Conjunctivitis can be:

  • Serous: with clear, transparent, liquid secretion, usually caused by wind or dust. It causes itching.
  • Mucoid: with mucous secretion originating in the follicles of the third eyelid after a reaction caused by any irritant or infectious agent.
  • Purulent: with the presence of pus due to the action of bacteria. This secretion forms crusts on the eyelids.

Dry keratoconjunctivitis

This dog eye disease is also known as dry eye.

The cause is a disorder of the lacrimal glands that causes insufficient tearing, so the cornea becomes dry.

The characteristic clue to this disease is the appearance of thick, purulent discharge that is normally accompanied by a dull eye.

There are several causes that can account for dry eye, such as an autoimmune disease or injury to the lacrimal glands.

The epiphora

Frequent in breeds such as Poodle, Maltese or Pekingese, where a reddish-brown spot can be seen under the eye, epiphora is a dog eye disease characterized by continuous tearing.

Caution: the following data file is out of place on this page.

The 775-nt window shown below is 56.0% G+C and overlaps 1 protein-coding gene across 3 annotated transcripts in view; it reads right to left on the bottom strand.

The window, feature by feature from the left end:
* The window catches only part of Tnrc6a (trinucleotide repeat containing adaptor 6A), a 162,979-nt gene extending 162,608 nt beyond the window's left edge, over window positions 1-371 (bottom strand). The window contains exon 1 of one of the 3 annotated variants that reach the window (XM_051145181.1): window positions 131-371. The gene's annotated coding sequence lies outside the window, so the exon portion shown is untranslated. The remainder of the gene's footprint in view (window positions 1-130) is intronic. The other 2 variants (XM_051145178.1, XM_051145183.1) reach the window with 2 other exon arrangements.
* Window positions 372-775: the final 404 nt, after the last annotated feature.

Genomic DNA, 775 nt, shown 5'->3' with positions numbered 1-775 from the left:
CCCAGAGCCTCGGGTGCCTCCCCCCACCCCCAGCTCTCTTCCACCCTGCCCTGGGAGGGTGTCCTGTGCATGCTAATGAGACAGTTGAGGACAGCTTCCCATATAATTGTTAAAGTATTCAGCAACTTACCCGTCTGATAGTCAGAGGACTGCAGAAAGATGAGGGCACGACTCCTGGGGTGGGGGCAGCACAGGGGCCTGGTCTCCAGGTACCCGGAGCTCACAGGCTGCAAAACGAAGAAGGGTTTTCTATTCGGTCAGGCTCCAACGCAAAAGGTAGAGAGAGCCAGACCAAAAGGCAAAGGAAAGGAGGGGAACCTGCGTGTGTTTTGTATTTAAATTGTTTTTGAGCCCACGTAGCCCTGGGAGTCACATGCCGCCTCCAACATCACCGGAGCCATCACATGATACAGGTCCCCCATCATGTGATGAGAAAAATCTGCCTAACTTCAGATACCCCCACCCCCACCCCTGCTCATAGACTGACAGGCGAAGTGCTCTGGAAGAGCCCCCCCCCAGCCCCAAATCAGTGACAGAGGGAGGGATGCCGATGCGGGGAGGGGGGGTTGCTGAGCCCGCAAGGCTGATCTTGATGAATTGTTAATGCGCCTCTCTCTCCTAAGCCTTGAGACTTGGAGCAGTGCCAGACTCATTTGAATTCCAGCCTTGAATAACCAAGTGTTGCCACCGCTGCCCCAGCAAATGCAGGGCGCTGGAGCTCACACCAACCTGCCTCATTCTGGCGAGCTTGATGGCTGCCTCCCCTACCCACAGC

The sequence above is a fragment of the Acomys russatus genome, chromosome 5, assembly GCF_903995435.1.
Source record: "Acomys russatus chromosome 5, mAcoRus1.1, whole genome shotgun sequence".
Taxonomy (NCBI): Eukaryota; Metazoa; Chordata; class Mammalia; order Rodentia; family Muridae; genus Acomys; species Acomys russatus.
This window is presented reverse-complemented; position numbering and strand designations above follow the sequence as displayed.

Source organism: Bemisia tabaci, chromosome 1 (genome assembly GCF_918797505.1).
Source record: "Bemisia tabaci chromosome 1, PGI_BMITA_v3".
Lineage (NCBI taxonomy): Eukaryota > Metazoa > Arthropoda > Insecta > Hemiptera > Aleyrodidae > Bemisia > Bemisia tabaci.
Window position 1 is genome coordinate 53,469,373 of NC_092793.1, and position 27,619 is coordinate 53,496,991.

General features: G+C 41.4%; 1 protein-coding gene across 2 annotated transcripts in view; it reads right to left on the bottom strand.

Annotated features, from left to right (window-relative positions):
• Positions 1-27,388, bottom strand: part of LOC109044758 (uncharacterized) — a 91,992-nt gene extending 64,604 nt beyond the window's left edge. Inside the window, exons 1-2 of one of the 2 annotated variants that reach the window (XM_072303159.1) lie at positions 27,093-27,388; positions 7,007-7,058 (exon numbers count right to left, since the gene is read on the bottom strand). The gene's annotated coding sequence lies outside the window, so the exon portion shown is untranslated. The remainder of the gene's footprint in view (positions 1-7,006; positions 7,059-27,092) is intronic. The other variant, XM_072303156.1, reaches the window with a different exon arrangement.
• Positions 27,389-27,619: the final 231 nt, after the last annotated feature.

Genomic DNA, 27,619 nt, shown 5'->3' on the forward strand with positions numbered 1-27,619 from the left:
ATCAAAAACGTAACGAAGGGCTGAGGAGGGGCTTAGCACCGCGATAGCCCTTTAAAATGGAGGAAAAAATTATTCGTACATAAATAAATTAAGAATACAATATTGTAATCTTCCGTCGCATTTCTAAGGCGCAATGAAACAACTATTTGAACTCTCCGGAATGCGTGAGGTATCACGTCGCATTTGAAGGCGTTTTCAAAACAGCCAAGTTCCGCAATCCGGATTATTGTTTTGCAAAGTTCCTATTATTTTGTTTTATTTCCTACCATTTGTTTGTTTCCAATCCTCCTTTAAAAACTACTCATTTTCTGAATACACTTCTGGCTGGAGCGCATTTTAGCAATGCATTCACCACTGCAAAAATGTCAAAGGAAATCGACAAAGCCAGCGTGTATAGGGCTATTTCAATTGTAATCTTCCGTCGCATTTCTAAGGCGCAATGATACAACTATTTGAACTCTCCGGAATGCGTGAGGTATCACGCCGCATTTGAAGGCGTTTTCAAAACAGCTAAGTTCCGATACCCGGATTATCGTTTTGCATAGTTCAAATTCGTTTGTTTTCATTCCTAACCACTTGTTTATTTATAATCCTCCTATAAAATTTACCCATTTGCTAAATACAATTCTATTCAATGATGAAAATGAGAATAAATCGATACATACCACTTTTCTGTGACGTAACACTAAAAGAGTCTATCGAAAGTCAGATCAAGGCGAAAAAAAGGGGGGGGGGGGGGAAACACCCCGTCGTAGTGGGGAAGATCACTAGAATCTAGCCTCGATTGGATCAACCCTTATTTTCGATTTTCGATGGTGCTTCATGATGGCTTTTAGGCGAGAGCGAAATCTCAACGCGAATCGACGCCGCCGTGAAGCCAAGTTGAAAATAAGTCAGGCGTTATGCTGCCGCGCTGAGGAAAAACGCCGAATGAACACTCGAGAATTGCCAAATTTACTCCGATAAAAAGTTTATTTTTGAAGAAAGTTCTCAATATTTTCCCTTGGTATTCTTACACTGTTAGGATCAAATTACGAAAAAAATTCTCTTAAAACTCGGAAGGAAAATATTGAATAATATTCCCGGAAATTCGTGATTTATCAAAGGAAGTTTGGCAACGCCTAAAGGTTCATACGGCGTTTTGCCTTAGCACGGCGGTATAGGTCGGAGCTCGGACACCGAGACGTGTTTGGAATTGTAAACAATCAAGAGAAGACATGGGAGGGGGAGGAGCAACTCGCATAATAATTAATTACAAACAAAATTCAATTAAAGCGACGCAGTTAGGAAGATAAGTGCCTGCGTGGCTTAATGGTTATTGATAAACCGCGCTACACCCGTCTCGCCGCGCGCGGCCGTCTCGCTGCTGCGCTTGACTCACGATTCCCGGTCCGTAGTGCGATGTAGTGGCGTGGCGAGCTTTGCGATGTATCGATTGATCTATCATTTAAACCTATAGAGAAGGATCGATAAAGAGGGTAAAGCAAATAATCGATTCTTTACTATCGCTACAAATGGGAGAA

This is primarily a cosmetic problem, however, it could also be a symptom of further pathology or indicate the presence of a foreign body.

Lacrimal gland prolapse of the third eyelid

It consists of the leakage of the lacrimal gland from its seat.

Irritating the surface of the eye, it causes conjunctivitis.

It is typical of breeds such as Cocker or Beagle.


This dog eye disease involves inflammation of the iris and ciliary body.

It is a common symptom of several diseases and causes much pain, tearing, redness, photophobia and protrusion of the third eyelid, as well as producing aqueous humor.

The pupil seems shrunken and struggles to respond to light.